The President to the Acting Secretary
In spite of all our current preoccupations in the European difficulties, I think it most important that we have the assurance that there is going to be no possibility of driving a wedge between ourselves and our principal European allies, especially Britain, in any action we may be forced to take. I cannot over-emphasize how deeply I believe this to be true. The matter was brought to my mind with special force because of the recent incident in the Sea of Japan and Knowland’s public statement with respect to it.2
The reading of Allison’s summary of the convictions of the British Laborite3 only serves to underscore this great need. What [Page 578] would you think of a telegram to Winston [Churchill] somewhat along the following lines:
I think that when you seized the opportunity to send your recent message to Adenauer,4 you took action that may yet save to us many of the advantages we hoped to gain in Europe through EDC. I was delighted also to see the reasonable and cooperative spirit that Adenauer showed in his reply.
While all these things go on, we can not afford to forget that all along the Eastern edge of Asia, from the Bering Sea to Indonesia, there is a constantly boiling kettle of possible trouble. Incidents of small and large magnitude constantly occur, and at any moment one or both of us could be confronted with a situation that would require from us clear-cut and even decisive action. The presence of this kind of risk serves to emphasize again the great truth that the free world cannot possibly prosper should there be any major cleavage between yourselves and ourselves. Of course we should always like France, Germany and our other European friends and—indeed—all non-Iron Curtain countries to stand shoulder to shoulder with us in any conceivable crisis. But the foundation of multiple-lateral action must be the closest of understanding and purpose between Britain and America.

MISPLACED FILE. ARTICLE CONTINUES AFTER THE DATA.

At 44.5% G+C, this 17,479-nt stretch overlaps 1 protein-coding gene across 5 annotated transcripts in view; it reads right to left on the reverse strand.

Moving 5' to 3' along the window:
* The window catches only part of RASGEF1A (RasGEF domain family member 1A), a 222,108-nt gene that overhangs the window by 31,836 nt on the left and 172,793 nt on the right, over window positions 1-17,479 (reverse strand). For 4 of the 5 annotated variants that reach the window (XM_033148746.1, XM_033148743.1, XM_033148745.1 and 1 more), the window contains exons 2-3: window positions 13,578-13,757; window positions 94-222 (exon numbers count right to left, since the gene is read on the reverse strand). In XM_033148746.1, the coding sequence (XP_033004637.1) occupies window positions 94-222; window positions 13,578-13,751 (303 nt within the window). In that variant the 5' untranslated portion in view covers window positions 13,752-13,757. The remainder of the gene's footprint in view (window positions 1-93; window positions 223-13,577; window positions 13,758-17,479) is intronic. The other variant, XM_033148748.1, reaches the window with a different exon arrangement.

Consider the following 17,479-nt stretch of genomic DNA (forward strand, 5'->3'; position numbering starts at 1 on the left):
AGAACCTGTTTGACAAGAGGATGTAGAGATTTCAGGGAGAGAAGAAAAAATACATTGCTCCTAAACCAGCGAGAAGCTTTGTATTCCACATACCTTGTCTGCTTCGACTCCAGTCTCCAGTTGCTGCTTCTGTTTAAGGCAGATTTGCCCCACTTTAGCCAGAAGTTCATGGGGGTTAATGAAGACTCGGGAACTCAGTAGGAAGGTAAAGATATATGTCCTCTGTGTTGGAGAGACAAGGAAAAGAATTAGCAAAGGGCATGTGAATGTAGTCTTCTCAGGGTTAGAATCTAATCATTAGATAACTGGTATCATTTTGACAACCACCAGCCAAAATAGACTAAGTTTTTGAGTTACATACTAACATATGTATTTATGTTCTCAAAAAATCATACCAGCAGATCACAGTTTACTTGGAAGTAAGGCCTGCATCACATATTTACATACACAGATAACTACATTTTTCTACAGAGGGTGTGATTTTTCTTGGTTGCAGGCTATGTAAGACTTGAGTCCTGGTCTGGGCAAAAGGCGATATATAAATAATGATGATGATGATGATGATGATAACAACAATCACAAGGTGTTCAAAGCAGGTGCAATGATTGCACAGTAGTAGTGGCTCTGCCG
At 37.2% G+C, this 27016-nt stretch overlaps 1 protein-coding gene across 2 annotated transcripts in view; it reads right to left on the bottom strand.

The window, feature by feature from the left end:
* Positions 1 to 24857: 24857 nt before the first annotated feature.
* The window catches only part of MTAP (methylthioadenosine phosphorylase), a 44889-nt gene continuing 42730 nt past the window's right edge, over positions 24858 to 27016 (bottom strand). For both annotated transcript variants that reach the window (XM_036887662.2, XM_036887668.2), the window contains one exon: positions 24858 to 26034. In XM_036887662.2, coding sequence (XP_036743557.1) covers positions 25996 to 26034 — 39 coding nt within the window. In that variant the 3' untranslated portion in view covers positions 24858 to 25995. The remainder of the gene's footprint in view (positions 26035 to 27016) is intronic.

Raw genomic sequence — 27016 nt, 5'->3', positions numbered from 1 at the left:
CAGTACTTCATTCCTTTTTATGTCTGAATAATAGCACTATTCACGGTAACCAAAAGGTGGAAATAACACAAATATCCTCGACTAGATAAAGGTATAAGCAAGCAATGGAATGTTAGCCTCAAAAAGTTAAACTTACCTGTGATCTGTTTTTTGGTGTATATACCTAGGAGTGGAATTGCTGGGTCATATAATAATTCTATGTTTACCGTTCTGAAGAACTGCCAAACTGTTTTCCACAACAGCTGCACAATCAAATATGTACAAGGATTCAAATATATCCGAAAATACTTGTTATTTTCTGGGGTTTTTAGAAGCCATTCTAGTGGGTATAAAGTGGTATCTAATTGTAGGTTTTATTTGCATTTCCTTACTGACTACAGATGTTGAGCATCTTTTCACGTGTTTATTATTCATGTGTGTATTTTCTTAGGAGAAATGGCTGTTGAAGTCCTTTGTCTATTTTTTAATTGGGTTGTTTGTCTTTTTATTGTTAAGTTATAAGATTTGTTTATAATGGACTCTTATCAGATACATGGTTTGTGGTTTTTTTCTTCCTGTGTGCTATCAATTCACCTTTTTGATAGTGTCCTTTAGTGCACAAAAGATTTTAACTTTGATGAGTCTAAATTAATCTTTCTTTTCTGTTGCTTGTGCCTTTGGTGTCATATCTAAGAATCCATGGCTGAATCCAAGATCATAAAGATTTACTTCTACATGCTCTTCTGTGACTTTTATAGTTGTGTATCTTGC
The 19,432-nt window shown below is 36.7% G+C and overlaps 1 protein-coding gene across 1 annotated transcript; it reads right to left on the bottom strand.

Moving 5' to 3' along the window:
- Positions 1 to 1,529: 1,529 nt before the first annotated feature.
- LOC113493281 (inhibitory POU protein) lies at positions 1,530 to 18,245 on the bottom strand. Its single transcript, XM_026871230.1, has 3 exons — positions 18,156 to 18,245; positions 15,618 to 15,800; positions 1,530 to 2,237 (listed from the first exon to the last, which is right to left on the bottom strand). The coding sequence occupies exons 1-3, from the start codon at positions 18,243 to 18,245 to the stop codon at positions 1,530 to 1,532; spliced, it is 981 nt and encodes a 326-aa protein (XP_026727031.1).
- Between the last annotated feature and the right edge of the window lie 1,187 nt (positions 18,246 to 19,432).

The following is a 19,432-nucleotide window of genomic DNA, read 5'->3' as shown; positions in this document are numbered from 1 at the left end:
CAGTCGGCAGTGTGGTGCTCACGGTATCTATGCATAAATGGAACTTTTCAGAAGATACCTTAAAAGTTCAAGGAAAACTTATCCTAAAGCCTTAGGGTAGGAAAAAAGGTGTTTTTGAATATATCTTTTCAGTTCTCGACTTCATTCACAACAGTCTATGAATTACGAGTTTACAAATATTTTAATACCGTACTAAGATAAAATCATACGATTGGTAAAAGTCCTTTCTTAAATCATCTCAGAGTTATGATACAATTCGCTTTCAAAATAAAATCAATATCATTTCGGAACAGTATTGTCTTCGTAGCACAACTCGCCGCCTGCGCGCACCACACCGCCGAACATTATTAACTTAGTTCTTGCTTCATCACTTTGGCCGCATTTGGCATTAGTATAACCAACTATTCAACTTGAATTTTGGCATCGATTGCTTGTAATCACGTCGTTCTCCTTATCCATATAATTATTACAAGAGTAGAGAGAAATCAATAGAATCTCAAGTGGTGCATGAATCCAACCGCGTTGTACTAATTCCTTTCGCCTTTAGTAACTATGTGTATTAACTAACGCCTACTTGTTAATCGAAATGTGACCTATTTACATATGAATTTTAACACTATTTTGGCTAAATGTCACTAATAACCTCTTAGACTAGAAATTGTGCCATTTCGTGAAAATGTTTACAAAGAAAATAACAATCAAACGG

An awkward situation arises out of the fact that some years ago your government recognized Red China while we clung, and still cling, to the theory that the Communist ruling clique there is a conspiracy and is not a government in the civilized meaning of the word. As a result of this divergence, we might conceivably have great difficulty in concerting our policies and actions in the event that there should begin an aggression out of continental China against Formosa. This matter troubles me much because I am certain that American public opinion overwhelmingly favors any necessary action on our part to make certain of the defeat of any such attempt. I must say also that I believe that America is morally bound to take such action under these circumstances and that it would be definitely in the interests of the whole free world to do so.
Where do you think your government would stand in such a contingency? I assure you that I do not expect you to give me an answer that would be considered a commitment on the part of your government. But if you and I should find that our thinking ran somewhat parallel upon these momentous possibilities, then we might arrange to put some of our trusted advisers together to study the matter further—even to include the methods by which we could induce other allies to share our convictions and our attitudes. With warm personal regard, Signed Ike.”
I am asking Mrs. Whitman to read this to you over the White House phone this evening because I would like to know whether you approve in general of the effort and the general tenor of my [Page 579] presentation. If you so agree, she will send the whole thing to you by teletype—after which you can edit it, and if you think necessary, call me back before dispatching. I think it should go as a Top Secret telegram to Winston. I thought at one time of sending this as a Secret letter in the pouch so that no one aside from yourself would know its contents, but I have since decided that if it has any virtue at all, our own Ambassador in London and Anthony [Eden] should both know of its contents. Signed Dwight D. Eisenhower.5
- Teletype message; filed with a memorandum of Sept. 14 from Dulles to Eisenhower.↩
- Reference is to a telegram of Sept. 5 from Knowland to Eisenhower, which Knowland released to the press on the same day, urging a break in diplomatic relations with the Soviet Union. For text of the telegram, see the New York Times, Sept. 6, 1954.↩
- See footnote 3, Document 280.↩
- For text of the message from Churchill to West German Chancellor Konrad Adenauer, see the letter from Churchill to Eisenhower, Sept. 3, vol. v, Part 2, p. 1144. Adenauer’s response is not printed.↩
- A memorandum of Sept. 8 from Murphy to Smith reported that Murphy, Merchant, and Robertson thought it would be inadvisable to send a message to Churchill until the President had made a decision regarding the defense of the offshore islands. A memorandum of Sept. 14 from Dulles to Eisenhower reads: “I am inclined to think that it would be better to hold this up for the time being. If the inquiry were put, I think it might lead to a counter inquiry as to our intentions and that until we have explored further the suggestion which I made at the Denver NSC meeting [on Sept. 12], it is better not to expose ourselves to this line of questioning.” (Both 793.00/9–1454)↩